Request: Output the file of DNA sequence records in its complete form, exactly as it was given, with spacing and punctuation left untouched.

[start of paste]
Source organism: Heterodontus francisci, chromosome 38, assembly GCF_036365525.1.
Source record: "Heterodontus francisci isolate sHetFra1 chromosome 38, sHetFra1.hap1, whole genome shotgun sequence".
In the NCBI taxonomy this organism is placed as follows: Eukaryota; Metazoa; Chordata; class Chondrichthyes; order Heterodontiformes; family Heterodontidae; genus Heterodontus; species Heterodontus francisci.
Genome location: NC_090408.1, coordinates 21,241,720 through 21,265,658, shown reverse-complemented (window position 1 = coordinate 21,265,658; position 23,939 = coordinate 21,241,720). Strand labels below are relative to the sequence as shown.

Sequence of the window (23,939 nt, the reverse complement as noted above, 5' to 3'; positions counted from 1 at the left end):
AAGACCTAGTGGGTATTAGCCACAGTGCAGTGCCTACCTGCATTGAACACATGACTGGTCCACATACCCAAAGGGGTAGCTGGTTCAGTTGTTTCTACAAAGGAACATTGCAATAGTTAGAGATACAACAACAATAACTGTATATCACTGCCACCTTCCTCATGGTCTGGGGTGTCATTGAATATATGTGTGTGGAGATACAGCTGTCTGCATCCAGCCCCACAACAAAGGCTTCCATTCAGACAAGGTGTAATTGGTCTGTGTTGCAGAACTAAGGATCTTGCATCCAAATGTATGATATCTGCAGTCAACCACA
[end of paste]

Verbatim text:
Source organism: Heterodontus francisci, chromosome 38, assembly GCF_036365525.1.
Source record: "Heterodontus francisci isolate sHetFra1 chromosome 38, sHetFra1.hap1, whole genome shotgun sequence".
In the NCBI taxonomy this organism is placed as follows: Eukaryota; Metazoa; Chordata; class Chondrichthyes; order Heterodontiformes; family Heterodontidae; genus Heterodontus; species Heterodontus francisci.
Genome location: NC_090408.1, coordinates 21,241,720 through 21,265,658, shown reverse-complemented (window position 1 = coordinate 21,265,658; position 23,939 = coordinate 21,241,720). Strand labels below are relative to the sequence as shown.

Sequence of the window (23,939 nt, the reverse complement as noted above, 5' to 3'; positions counted from 1 at the left end):
AAGACCTAGTGGGTATTAGCCACAGTGCAGTGCCTACCTGCATTGAACACATGACTGGTCCACATACCCAAAGGGGTAGCTGGTTCAGTTGTTTCTACAAAGGAACATTGCAATAGTTAGAGATACAACAACAATAACTGTATATCACTGCCACCTTCCTCATGGTCTGGGGTGTCATTGAATATATGTGTGTGGAGATACAGCTGTCTGCATCCAGCCCCACAACAAAGGCTTCCATTCAGACAAGGTGTAATTGGTCTGTGTTGCAGAACTAAGGATCTTGCATCCAAATGTATGATATCTGCAGTCAACCACA